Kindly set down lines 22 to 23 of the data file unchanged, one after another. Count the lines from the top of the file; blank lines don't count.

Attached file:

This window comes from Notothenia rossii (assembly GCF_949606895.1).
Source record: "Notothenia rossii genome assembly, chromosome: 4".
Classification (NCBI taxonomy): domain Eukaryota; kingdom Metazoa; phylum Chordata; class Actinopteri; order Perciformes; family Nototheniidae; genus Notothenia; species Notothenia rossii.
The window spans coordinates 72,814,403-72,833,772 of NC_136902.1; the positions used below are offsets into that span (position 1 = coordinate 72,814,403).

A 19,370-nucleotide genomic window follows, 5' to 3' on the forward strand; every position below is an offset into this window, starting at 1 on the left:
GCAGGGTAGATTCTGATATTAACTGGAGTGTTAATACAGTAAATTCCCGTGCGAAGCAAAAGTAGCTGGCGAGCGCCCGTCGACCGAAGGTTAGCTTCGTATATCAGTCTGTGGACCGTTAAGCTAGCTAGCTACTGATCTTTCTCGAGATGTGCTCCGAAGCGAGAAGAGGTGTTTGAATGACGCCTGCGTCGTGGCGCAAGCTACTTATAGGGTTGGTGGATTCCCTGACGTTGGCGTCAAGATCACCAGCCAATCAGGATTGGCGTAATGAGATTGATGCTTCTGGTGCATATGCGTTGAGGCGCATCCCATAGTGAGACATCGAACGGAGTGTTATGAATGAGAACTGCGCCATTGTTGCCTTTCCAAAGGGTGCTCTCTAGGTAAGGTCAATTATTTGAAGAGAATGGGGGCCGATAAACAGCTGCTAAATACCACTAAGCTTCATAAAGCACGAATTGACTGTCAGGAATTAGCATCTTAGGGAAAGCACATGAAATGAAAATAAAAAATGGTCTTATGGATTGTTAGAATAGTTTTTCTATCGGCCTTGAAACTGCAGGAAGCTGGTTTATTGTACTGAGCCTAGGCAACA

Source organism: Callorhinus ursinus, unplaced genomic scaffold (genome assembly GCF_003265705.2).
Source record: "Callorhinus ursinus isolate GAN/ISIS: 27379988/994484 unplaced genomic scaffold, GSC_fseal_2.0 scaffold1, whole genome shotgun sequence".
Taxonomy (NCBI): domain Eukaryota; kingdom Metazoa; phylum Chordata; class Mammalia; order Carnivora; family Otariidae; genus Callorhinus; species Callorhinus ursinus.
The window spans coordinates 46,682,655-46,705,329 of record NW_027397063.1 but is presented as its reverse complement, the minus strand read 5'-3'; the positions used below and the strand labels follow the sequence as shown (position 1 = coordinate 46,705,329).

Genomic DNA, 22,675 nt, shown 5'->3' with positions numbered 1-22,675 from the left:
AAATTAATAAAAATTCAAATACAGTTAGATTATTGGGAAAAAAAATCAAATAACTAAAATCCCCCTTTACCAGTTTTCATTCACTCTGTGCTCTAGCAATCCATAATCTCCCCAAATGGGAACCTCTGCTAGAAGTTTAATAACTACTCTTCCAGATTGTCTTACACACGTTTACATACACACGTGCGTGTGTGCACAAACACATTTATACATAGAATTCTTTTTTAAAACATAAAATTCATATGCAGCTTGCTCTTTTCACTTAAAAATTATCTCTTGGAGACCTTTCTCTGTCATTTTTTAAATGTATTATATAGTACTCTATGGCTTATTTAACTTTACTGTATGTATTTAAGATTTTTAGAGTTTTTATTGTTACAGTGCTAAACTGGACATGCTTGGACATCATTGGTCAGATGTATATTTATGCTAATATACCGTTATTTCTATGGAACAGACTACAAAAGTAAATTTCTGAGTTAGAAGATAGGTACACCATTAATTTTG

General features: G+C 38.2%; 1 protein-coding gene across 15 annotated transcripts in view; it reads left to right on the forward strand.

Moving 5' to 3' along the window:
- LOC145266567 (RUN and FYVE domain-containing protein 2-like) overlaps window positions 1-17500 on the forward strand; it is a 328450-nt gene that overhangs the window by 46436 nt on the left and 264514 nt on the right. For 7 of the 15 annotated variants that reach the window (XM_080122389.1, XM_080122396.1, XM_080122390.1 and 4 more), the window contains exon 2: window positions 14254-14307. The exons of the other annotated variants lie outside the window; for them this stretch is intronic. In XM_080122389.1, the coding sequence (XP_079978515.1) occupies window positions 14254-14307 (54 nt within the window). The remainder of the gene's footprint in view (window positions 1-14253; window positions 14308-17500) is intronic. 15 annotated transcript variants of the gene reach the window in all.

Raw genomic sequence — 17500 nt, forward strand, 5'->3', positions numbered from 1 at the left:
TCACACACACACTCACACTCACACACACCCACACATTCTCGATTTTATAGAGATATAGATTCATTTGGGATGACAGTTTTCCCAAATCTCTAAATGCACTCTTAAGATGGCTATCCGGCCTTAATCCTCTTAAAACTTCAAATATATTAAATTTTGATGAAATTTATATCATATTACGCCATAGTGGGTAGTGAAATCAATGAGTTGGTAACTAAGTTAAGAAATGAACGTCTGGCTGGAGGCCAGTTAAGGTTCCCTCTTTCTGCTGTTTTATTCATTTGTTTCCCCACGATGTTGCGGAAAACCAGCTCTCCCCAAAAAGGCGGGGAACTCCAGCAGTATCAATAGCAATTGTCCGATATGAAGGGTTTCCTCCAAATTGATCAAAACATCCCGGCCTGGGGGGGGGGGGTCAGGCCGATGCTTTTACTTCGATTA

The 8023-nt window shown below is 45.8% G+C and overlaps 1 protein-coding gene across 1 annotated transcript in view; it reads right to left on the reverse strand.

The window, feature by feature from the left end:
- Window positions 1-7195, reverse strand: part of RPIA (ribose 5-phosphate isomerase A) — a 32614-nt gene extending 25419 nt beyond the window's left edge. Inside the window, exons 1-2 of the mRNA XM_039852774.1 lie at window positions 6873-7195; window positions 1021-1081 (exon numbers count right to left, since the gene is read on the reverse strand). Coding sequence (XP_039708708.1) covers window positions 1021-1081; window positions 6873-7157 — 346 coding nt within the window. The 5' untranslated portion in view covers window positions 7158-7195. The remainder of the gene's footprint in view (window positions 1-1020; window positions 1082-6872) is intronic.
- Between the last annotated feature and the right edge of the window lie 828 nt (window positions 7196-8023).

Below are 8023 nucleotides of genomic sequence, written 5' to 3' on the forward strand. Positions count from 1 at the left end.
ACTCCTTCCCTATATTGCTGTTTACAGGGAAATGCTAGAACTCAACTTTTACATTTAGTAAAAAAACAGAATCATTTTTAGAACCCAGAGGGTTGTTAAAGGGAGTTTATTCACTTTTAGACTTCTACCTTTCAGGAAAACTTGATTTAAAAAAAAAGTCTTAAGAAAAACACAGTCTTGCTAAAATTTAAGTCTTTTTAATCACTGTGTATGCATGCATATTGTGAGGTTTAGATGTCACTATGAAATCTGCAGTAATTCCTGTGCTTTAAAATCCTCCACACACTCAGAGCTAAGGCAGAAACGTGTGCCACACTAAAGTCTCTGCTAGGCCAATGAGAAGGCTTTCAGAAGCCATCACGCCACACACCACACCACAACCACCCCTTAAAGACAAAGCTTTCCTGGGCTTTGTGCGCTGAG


Below are 8023 nucleotides of genomic sequence, written 5' to 3' on the forward strand. Positions count from 1 at the left end.
ACTCCTTCCCTATATTGCTGTTTACAGGGAAATGCTAGAACTCAACTTTTACATTTAGTAAAAAAACAGAATCATTTTTAGAACCCAGAGGGTTGTTAAAGGGAGTTTATTCACTTTTAGACTTCTACCTTTCAGGAAAACTTGATTTAAAAAAAAAGTCTTAAGAAAAACACAGTCTTGCTAAAATTTAAGTCTTTTTAATCACTGTGTATGCATGCATATTGTGAGGTTTAGATGTCACTATGAAATCTGCAGTAATTCCTGTGCTTTAAAATCCTCCACACACTCAGAGCTAAGGCAGAAACGTGTGCCACACTAAAGTCTCTGCTAGGCCAATGAGAAGGCTTTCAGAAGCCATCACGCCACACACCACACCACAACCACCCCTTAAAGACAAAGCTTTCCTGGGCTTTGTGCGCTGAG